Honour rules despite tough nature of boxing at Ancient Games

With no weight classifications, no scoring system, no time limit and death a real possibility, boxing at the Ancient Olympic Games appears to have been a brutal and barbaric affair. But in reality, honour, respect and fair play were always at the fulcrum of this noble art.

It is no accident that Diagoras of Rhodes was one of the most celebrated pugilists of ancient times. The victor at the 79th Olympiad in 464BC is said to have never ducked, stooped, or sought to evade a single punch. Instead the crowd favourite stood face on and took all that his opponent could throw at him while searching for his own knockout blow.

This sense of dignity is one that modern Olympians recognise.

“You know that once someone has got to the Olympic Games they are of a certain standard, so you just have that instant respect for them and their craft,” said Lawrence Okolie, who fought for Great Britain as a heavyweight at the Rio 2016 Olympic Games before turning pro in 2017.

“When you box in the Olympics there is hardly any trash talking, there are hardly any dirty stare-offs. It’s just mutual respect, mutual love. Because you have to respect someone who loves something you love also.”

In what is perhaps a less entertaining but no less honourable manner, Melankomas of Caria became a great favourite of ancient commentators for his infinite skill in not only avoiding punches, but also refusing to strike his opponent. The Olympic champion in AD45 simply ducked, weaved and blocked until his opponent fell down in exhaustion, and no doubt exasperation.

With no time limits, and a break only if and when the referee and both fighters agreed, Melankomas was said to have once fought, or not fought as the case was, for two days solid without ever lowering his guard.

The fact line-ups were decided by lots drawn at the beginning of each Ancient Games increased the chances of long, drawn-out contests with smaller, agile men avoiding dangerous but cumbersome opponents. The frustration of chasing an elusive fighter is something 6ft4in Okolie knows well.

“I do it in training,” said Okolie of hours spent sparring against nimble opposition. “That is one of the hardest things in boxing. Being punched hard, you can prepare yourself mentally for that. You can get yourself mentally ready for giving and taking damage. But there is nothing like throwing punches and there is no one there.”

The fact that fighters of vastly differing sizes and styles enjoyed success across the span of the Ancient Games owed as much to changes in equipment as it did to developments in the sport. At first, Olympic boxers wore soft ox-leather woven around their hands and wrists. This encouraged quick, agile attacking boxing. Through Roman times and beyond, however, the leather became harder and at times lead studs were even added. Naturally, contests became focused on defence, with slower, heavier athletes flourishing.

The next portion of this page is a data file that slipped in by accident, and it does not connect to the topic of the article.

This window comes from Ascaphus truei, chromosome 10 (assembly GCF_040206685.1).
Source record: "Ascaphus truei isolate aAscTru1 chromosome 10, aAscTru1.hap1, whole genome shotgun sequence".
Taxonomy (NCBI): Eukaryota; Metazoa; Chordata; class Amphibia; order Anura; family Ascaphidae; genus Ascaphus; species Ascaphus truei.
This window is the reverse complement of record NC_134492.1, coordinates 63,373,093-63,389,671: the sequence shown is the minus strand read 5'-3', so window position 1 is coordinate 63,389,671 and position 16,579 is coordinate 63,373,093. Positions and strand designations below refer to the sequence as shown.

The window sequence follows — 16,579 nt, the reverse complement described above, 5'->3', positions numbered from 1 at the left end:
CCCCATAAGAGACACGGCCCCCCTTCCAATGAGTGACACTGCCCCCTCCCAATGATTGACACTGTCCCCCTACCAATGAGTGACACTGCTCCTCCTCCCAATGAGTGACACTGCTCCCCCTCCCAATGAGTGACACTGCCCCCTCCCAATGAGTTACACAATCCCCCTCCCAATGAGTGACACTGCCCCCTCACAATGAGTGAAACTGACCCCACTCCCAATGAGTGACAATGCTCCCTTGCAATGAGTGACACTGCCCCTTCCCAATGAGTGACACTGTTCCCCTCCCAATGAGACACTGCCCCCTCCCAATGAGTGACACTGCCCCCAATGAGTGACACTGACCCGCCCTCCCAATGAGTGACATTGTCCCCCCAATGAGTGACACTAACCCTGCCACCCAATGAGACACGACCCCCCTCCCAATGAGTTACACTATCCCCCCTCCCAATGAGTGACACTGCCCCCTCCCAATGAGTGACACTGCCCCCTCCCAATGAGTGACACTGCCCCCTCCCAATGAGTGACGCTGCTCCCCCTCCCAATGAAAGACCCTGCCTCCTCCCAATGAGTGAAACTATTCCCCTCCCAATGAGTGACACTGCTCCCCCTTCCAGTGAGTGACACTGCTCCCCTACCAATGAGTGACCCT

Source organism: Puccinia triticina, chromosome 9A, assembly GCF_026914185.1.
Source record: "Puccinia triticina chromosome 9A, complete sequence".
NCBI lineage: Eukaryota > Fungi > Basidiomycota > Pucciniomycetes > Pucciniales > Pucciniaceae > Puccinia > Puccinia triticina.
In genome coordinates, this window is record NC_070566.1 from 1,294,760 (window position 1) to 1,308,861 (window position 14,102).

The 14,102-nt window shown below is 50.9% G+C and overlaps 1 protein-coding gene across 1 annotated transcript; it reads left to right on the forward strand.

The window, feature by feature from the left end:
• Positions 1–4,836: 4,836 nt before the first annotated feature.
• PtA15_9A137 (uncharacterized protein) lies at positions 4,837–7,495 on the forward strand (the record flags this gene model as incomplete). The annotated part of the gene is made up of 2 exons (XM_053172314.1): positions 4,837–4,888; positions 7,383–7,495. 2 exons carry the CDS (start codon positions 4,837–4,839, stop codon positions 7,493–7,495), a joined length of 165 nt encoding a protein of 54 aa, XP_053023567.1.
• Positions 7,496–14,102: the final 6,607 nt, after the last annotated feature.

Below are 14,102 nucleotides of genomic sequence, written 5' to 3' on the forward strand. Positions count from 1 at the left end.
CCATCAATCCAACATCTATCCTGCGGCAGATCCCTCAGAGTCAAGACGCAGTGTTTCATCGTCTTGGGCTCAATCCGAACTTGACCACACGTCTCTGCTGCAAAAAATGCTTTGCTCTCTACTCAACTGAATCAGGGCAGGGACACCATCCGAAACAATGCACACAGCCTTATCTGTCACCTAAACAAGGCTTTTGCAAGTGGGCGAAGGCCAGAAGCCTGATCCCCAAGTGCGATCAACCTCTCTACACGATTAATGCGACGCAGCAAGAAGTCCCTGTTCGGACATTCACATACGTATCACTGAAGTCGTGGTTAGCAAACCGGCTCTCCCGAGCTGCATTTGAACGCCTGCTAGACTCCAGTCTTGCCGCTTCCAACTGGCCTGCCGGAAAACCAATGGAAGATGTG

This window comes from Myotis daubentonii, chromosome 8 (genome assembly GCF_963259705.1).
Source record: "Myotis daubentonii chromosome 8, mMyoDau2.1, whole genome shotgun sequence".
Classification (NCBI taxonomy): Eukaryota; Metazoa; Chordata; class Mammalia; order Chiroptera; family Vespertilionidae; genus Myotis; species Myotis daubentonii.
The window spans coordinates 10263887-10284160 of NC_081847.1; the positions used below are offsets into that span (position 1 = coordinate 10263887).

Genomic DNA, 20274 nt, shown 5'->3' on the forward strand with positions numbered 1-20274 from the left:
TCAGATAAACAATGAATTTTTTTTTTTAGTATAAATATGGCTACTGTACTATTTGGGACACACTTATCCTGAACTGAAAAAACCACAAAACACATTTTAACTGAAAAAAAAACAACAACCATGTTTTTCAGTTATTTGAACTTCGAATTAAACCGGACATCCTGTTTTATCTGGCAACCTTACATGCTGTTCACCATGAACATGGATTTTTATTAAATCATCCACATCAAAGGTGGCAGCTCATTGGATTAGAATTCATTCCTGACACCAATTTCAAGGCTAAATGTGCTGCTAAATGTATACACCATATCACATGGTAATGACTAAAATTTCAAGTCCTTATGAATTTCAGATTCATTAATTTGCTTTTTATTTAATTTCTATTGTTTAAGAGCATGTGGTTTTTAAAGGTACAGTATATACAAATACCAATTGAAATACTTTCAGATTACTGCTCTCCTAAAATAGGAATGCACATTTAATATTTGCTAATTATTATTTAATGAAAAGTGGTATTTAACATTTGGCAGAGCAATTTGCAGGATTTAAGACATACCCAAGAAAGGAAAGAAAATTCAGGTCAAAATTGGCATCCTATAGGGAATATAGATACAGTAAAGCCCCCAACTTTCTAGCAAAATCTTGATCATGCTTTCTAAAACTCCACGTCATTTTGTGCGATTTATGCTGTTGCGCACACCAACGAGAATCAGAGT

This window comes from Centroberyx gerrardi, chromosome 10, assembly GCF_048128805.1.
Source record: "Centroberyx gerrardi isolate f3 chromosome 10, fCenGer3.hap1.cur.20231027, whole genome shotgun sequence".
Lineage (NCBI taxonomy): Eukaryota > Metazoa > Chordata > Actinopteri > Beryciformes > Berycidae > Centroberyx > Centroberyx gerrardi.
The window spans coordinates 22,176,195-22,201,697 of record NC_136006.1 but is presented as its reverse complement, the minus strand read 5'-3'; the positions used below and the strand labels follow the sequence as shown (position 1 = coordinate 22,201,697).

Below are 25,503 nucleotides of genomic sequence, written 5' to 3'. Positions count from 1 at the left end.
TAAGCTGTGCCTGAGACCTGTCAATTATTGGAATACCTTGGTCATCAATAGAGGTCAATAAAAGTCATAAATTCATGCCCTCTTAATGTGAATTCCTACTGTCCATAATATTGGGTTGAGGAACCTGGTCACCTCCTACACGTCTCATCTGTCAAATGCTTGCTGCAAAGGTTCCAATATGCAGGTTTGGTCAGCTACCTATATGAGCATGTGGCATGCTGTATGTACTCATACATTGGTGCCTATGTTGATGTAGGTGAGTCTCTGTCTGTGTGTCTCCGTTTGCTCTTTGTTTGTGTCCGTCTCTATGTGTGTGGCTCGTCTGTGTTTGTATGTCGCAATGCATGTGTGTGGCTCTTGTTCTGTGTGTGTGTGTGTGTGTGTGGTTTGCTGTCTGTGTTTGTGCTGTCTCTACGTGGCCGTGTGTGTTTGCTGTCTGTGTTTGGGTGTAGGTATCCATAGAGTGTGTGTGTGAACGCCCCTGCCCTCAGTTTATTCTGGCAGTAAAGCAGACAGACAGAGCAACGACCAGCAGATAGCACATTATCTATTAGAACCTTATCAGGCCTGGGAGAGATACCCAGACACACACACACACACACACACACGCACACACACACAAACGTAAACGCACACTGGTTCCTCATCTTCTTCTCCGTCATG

Strength came to the fore and was a quality held in huge regard by fans. Stories abound of feats of semi-divine muscle-power, with the heroes of many such tales rising into the realms of myth. Glaucus of Carystus is one such engaging character. A farmhand, Glaucus is said to have been found by his father hammering a ploughshare into a plough with his bare fists. On the spot the old man pledged to take him to the next Olympiad, which he duly did. The youngster reached the final but, badly bruised and battered, he is said to have been down and out until his dad shouted at him to “remember the ploughshare”. Glaucus looked up and immediately knocked his opponent out, taking the wreath.

Any such advantage, mental or physical, that could be gained was crucial. If two fighters could not, however, be separated, there was one, radical answer left. Both men could agree to seek klimax. This was a system whereby first one fighter and then the other was allowed a free, unencumbered shot at his opponent. The drawing of lots to see who went first was more than a little critical.

“Oh my goodness man. No. That is… No. You don’t want that,” was Okolie’s reaction to being told of this method of ending a fight.

It was an unforgiving finale but one that the honourable Diagoras, whose three sons all won Olympic boxing titles, no doubt felt was fitting for his sport. While modern professional boxing involves at times brash, outlandish noise, far removed from the ideals of one-to-one combat, it is worth noting that Okolie, who was clinically obese as a teenager, was inspired to take up the sport by the example of an Olympic legend, close in spirit to Diagoras himself.

“You look at Anthony Joshua (London 2012 heavyweight champion) as an athlete and a role model,” Okolie said. “You watch how he has moved as a professional, no trash talking, no nothing. He sold out Wembley Arena (for his world title unification fight against Wladimir Klitschko in April 2017) with his opponent without any bad words about each other. None.

“You are just letting your craft do your talking for you.”

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